Self knowledge

‘He who knows others is wise; he who knows himself is enlightened.’

― Lao Tzu

If knowledge is power, as Francis Bacon famously said, then self-knowledge can be seen as self-empowerment. We think this should be easy – after all, who better to know us than us ourselves? Yet, among the rush and stress of daily life, it can be surprisingly difficult to have a sense of what’s really going on inside us. In the midst of countless stimuli coming at us from outside, our internal signals can often remain unnoticed – that is, until they become so strong they can no longer be ignored. A major health crisis, the breakdown of a relationship, finding ourselves on the wrong side of the power dynamics at work – these common scenarios were often preceded by months if not years of subtle signals which we might have been ignoring at our cost.

It’s as if the temperature inside us is gradually increasing in intensity, bubbling away and gaining steam, until one day the lid is blown off and we literally ‘lose it’. This can be an outbreak of violence, such as a road rage incidence, or it can be more covert. Most of us would probably not attack someone physically, but we might become sarcastic, make some snide comment designed to hurt, or engage in passive-aggressive behaviour in the office or with our family. We might tell our boss a few home truths which would have been better addressed in a more professional manner, or we might say to our partner ‘not now’ when they want to raise a concern with us, stonewalling behind the fact it’s Friday night, or Sunday morning, or just never the right time to talk. Regardless of how it is expressed in our lives, this subterranean simmering tension, if not addressed, is unlikely to bring out the best in us.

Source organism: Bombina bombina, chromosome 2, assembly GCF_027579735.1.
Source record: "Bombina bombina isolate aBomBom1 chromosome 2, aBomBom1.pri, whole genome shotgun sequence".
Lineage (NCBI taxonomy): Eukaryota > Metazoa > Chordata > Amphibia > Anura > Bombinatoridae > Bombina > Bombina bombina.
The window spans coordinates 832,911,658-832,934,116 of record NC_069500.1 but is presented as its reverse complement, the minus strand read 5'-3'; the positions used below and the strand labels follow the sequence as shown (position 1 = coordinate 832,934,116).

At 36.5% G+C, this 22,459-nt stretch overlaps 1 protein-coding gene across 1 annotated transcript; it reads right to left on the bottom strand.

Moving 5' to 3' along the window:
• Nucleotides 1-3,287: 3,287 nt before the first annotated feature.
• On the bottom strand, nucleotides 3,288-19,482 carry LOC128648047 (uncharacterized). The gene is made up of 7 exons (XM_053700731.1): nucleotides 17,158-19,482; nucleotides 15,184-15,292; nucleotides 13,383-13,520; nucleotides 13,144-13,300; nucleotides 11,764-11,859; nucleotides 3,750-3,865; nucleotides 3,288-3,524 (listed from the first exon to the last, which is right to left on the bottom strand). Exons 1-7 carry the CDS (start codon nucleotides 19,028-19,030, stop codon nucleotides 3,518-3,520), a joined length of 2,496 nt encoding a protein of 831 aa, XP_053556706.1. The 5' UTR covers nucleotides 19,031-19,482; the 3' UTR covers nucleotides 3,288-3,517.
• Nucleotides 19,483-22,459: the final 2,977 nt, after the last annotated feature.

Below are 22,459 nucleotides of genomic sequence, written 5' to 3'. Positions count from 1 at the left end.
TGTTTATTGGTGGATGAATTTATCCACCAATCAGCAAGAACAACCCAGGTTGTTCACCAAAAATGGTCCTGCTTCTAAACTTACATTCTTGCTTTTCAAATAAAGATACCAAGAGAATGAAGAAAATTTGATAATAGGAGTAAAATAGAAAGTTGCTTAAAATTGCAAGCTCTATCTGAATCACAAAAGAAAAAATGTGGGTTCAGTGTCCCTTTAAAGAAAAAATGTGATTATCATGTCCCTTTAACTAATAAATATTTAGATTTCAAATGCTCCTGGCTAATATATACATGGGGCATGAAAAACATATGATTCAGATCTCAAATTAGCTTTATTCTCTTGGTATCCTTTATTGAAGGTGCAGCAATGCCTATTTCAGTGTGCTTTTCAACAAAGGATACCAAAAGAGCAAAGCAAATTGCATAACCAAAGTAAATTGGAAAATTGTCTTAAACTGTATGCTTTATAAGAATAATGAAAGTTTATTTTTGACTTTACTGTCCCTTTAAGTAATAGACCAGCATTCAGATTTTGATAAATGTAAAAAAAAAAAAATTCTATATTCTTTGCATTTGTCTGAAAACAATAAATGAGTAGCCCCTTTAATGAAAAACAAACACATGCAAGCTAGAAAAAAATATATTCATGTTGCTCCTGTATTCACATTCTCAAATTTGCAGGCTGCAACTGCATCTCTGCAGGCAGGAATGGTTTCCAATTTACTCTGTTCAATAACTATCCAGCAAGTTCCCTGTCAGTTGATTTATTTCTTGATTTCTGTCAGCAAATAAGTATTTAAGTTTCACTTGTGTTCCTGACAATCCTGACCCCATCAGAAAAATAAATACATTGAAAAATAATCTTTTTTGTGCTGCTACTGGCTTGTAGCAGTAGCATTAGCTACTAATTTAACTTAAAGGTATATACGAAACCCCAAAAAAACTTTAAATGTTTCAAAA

By mindfully attuning to the early, very subtle signals, we can deal with our issues at a much earlier stage, before they get out of hand. We might notice a subtle tightening in the pit of our stomach every time we walk into the office, and ask ourselves – ‘what is going on here?’ We might feel nervous when confronting a relative, but be aware that this is a conversation which must be had, even if it is difficult for us. We might also notice subtle signs that some of our behaviour is no longer aligning with our values. Perhaps we ‘forgot’ to invite a less popular colleague to drinks after work, and notice sensations of discomfort in our bodies when we realise he or she is really feeling quite hurt.

By tuning in regularly to our bodily sensations, thought patterns and emotions, we are acting from a place of greater clarity and understanding. We do become more ‘enlightened’, as Lao Tzu said, in that we are shining an illuminating light on aspects of our lives we may have preferred to ignore.

Weekly practice idea:

Stop from time to time, and notice any bodily sensations, emotions, or thought patters. They may be subtle, or quite intense. What are these signals trying to tell you – and are you willing to take their message on board?

Anja Tanhane